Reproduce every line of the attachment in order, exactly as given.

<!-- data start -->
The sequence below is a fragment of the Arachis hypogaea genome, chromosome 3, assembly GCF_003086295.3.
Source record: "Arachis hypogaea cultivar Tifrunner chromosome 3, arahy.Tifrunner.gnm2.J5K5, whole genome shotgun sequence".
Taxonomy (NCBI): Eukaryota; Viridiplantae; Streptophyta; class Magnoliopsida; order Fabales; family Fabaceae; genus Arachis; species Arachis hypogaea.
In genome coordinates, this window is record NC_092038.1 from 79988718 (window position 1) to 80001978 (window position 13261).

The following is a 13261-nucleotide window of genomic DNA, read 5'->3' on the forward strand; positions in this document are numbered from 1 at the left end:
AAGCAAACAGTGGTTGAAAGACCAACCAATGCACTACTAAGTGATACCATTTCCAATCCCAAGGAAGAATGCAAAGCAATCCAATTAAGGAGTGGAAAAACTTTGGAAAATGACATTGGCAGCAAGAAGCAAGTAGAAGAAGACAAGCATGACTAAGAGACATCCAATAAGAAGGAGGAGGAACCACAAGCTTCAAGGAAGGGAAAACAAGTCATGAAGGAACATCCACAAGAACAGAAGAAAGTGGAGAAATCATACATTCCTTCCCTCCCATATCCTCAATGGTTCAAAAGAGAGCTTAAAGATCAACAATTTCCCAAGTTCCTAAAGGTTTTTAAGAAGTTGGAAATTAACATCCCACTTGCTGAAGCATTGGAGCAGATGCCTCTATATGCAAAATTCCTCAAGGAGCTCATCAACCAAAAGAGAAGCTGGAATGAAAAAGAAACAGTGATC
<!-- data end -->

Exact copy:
The sequence below is a fragment of the Arachis hypogaea genome, chromosome 3, assembly GCF_003086295.3.
Source record: "Arachis hypogaea cultivar Tifrunner chromosome 3, arahy.Tifrunner.gnm2.J5K5, whole genome shotgun sequence".
Taxonomy (NCBI): Eukaryota; Viridiplantae; Streptophyta; class Magnoliopsida; order Fabales; family Fabaceae; genus Arachis; species Arachis hypogaea.
In genome coordinates, this window is record NC_092038.1 from 79988718 (window position 1) to 80001978 (window position 13261).

The following is a 13261-nucleotide window of genomic DNA, read 5'->3' on the forward strand; positions in this document are numbered from 1 at the left end:
AAGCAAACAGTGGTTGAAAGACCAACCAATGCACTACTAAGTGATACCATTTCCAATCCCAAGGAAGAATGCAAAGCAATCCAATTAAGGAGTGGAAAAACTTTGGAAAATGACATTGGCAGCAAGAAGCAAGTAGAAGAAGACAAGCATGACTAAGAGACATCCAATAAGAAGGAGGAGGAACCACAAGCTTCAAGGAAGGGAAAACAAGTCATGAAGGAACATCCACAAGAACAGAAGAAAGTGGAGAAATCATACATTCCTTCCCTCCCATATCCTCAATGGTTCAAAAGAGAGCTTAAAGATCAACAATTTCCCAAGTTCCTAAAGGTTTTTAAGAAGTTGGAAATTAACATCCCACTTGCTGAAGCATTGGAGCAGATGCCTCTATATGCAAAATTCCTCAAGGAGCTCATCAACCAAAAGAGAAGCTGGAATGAAAAAGAAACAGTGATC